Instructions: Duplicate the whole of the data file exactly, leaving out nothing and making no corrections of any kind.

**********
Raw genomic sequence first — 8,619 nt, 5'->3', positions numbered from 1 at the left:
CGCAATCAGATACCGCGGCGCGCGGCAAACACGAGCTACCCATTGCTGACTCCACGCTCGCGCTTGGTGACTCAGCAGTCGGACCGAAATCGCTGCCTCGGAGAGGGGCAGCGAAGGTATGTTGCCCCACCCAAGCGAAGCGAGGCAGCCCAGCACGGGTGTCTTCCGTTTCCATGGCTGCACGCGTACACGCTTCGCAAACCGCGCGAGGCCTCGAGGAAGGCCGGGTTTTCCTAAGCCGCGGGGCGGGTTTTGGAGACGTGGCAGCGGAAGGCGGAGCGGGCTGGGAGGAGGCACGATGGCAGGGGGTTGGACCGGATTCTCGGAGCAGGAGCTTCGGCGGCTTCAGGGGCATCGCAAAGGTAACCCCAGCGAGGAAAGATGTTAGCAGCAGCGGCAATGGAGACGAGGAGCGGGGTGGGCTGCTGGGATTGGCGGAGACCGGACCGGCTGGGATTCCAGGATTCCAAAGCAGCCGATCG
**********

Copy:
Raw genomic sequence first — 8,619 nt, 5'->3', positions numbered from 1 at the left:
CGCAATCAGATACCGCGGCGCGCGGCAAACACGAGCTACCCATTGCTGACTCCACGCTCGCGCTTGGTGACTCAGCAGTCGGACCGAAATCGCTGCCTCGGAGAGGGGCAGCGAAGGTATGTTGCCCCACCCAAGCGAAGCGAGGCAGCCCAGCACGGGTGTCTTCCGTTTCCATGGCTGCACGCGTACACGCTTCGCAAACCGCGCGAGGCCTCGAGGAAGGCCGGGTTTTCCTAAGCCGCGGGGCGGGTTTTGGAGACGTGGCAGCGGAAGGCGGAGCGGGCTGGGAGGAGGCACGATGGCAGGGGGTTGGACCGGATTCTCGGAGCAGGAGCTTCGGCGGCTTCAGGGGCATCGCAAAGGTAACCCCAGCGAGGAAAGATGTTAGCAGCAGCGGCAATGGAGACGAGGAGCGGGGTGGGCTGCTGGGATTGGCGGAGACCGGACCGGCTGGGATTCCAGGATTCCAAAGCAGCCGATCG